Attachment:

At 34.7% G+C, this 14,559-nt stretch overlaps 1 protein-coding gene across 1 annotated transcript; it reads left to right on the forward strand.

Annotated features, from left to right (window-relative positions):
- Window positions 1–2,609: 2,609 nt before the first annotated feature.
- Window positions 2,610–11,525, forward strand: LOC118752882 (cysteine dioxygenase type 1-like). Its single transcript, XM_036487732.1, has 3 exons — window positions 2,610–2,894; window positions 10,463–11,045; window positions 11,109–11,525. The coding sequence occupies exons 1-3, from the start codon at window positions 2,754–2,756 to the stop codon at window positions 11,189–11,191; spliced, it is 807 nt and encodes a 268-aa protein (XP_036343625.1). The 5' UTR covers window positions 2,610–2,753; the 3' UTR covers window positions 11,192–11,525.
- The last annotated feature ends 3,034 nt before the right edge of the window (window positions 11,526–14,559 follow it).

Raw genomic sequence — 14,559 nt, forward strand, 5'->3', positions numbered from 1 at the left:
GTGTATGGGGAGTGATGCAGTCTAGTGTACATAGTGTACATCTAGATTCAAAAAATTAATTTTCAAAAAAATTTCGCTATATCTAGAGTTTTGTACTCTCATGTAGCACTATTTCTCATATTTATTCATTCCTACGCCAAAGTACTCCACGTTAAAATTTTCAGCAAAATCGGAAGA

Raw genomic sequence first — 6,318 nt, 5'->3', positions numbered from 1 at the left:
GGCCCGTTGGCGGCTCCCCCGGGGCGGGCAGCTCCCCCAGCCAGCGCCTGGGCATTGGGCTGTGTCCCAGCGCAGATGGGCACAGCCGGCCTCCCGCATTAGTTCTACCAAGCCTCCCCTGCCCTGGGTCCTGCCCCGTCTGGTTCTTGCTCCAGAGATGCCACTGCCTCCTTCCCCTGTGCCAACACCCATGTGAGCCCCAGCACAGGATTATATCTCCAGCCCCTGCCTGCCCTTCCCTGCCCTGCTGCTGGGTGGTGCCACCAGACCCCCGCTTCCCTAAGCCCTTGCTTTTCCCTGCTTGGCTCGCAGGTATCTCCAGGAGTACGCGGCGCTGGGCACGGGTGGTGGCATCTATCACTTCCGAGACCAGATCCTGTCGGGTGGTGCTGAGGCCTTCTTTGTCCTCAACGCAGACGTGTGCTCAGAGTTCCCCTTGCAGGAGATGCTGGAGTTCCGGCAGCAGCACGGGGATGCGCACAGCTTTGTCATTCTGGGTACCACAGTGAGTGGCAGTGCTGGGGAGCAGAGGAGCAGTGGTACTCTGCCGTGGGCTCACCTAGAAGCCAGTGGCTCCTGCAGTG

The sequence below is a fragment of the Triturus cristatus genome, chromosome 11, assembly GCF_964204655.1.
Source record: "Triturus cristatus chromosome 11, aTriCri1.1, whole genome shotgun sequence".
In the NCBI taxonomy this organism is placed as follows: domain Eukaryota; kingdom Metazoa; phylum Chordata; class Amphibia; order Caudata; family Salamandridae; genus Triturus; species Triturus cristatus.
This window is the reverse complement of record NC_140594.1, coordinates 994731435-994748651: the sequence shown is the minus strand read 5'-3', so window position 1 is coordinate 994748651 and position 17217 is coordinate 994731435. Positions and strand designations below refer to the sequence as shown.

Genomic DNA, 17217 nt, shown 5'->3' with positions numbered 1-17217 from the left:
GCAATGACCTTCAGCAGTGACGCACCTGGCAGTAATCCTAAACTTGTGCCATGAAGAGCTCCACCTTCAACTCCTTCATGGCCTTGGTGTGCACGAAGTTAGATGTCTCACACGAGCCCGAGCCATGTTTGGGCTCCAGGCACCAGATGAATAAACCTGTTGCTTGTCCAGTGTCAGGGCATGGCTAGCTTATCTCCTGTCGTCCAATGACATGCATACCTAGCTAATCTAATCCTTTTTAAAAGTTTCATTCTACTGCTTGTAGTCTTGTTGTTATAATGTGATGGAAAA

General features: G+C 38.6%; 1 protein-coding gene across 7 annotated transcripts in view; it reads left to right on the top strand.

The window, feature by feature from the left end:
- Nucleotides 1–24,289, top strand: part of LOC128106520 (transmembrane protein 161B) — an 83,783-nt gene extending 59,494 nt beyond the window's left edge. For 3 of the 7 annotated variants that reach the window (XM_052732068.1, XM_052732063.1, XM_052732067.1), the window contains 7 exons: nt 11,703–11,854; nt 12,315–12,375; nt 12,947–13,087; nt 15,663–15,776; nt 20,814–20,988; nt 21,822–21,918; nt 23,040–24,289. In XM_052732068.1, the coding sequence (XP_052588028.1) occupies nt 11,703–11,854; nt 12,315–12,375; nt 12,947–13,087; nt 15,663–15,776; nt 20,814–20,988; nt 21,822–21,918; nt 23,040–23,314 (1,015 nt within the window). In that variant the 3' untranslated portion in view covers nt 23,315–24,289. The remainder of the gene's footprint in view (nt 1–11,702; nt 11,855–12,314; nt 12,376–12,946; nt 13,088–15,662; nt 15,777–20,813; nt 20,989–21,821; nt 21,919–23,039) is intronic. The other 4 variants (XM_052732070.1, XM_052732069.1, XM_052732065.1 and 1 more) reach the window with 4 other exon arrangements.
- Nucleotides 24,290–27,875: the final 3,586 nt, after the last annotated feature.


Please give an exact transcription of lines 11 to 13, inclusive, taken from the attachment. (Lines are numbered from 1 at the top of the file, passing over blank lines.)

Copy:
Source record: "Triturus cristatus chromosome 11, aTriCri1.1, whole genome shotgun sequence".
In the NCBI taxonomy this organism is placed as follows: domain Eukaryota; kingdom Metazoa; phylum Chordata; class Amphibia; order Caudata; family Salamandridae; genus Triturus; species Triturus cristatus.
This window is the reverse complement of record NC_140594.1, coordinates 994731435-994748651: the sequence shown is the minus strand read 5'-3', so window position 1 is coordinate 994748651 and position 17217 is coordinate 994731435. Positions and strand designations below refer to the sequence as shown.